California is in trouble financially. With ever-increasing government spending and shrinking tax revenues, as people flee the state, the inevitable has come home to roost.
While California Gavin Newsom predicted a deficit of $22.5 billion for the upcoming fiscal year, Fox News reports that the shortfall may be far worse due largely to a decrease in tax revenues:
The California Legislative Analyst’s Office (LAO), a government agency that analyzes the budget for the state legislature, estimates in a report published last week that Newsom’s forecast undershot the mark by about $7 billion, thanks to about $10 billion less in tax revenues than expected.
“In particular, using recent revenue collections and economic data, we estimate there is a two‑in‑three chance that state revenues will be lower than the governor’s budget estimates for 2022‑23 and 2023‑24,” writes Gabe Patek, the legislature’s budget analyst. “Our best estimate is that revenues for these two years will be roughly $10 billion lower — implying a larger budget problem by about $7 billion.”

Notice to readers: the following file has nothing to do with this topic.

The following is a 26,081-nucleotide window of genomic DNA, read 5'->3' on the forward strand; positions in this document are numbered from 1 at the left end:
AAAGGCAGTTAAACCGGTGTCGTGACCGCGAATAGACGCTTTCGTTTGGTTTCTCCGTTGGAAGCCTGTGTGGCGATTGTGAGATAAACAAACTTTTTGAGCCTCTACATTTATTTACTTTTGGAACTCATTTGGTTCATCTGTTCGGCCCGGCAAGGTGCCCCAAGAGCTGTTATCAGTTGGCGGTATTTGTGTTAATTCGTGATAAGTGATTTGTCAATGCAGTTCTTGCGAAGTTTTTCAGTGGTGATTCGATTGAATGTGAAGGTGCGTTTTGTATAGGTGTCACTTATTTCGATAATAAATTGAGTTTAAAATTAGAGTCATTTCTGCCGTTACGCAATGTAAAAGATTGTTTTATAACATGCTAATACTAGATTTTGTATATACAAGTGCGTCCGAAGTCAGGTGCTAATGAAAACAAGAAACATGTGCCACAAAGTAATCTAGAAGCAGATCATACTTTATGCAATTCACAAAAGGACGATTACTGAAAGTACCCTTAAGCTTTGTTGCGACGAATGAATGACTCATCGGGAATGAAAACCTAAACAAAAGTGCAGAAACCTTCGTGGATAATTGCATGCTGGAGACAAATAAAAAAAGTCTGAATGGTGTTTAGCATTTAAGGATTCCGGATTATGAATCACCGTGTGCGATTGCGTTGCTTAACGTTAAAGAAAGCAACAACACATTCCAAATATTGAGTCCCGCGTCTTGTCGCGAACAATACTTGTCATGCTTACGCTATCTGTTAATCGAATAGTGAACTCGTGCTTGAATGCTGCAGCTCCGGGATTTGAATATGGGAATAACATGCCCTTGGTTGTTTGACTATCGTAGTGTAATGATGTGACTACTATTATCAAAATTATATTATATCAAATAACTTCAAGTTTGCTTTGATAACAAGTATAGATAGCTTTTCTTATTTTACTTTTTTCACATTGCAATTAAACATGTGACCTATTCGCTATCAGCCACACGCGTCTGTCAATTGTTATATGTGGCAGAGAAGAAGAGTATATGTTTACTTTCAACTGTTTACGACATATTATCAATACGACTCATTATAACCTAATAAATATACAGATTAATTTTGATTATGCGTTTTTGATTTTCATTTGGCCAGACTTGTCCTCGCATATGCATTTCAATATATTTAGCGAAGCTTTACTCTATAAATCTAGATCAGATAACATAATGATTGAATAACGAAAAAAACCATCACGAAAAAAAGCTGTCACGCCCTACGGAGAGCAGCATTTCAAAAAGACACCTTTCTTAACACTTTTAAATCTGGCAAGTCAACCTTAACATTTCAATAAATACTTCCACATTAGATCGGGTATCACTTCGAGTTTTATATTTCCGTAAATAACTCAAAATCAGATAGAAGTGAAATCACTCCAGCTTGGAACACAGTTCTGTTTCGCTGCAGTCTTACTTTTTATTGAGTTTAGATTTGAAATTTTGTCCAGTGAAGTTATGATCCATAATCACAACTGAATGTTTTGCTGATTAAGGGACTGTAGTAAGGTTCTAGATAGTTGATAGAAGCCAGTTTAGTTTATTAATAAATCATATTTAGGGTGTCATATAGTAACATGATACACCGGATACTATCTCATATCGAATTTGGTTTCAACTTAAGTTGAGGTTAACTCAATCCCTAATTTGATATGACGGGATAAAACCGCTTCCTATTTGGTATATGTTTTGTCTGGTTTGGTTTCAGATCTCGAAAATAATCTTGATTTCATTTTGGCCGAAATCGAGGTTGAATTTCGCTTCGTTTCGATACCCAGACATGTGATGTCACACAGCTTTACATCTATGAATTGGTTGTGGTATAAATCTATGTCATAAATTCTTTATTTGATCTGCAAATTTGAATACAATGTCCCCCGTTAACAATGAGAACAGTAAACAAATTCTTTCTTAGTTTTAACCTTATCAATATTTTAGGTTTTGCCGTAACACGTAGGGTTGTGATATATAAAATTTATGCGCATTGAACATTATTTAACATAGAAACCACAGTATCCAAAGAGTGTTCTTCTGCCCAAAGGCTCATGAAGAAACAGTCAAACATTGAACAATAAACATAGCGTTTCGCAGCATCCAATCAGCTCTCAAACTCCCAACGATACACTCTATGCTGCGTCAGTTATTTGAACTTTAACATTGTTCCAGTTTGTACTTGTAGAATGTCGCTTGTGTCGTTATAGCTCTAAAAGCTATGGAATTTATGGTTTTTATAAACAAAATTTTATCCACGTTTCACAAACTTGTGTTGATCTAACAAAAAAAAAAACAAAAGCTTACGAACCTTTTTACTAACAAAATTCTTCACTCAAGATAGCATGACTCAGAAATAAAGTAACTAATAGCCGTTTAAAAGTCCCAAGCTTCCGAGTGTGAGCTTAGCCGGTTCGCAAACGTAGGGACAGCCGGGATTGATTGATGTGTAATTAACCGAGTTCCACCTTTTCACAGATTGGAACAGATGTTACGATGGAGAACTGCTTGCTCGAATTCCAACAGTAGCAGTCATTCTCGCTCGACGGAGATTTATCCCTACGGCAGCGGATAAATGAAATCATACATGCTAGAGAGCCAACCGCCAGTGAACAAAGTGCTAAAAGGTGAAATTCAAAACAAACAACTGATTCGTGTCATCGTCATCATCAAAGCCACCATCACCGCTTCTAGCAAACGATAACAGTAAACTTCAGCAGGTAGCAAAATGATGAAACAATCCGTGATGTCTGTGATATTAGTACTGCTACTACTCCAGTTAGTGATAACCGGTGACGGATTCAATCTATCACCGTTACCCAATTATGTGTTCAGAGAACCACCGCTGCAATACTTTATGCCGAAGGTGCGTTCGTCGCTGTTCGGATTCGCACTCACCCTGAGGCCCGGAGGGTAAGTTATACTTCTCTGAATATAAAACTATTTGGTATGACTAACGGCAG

California receives 49% of its personal income tax revenues from 1% of its taxpayers and with the highest top income tax rate in the country at 13.3%, many of the rich and famous are simply deciding to leave.
This year’s deficit is in sharp contrast to the $100 billion surplus the state experienced the year previous, due to one-time Federal Covid payments and an unexpected Capital gains windfall.
READ: Gavin Newsom predicted massive budget deficit for California. Reality was even worse, analysis finds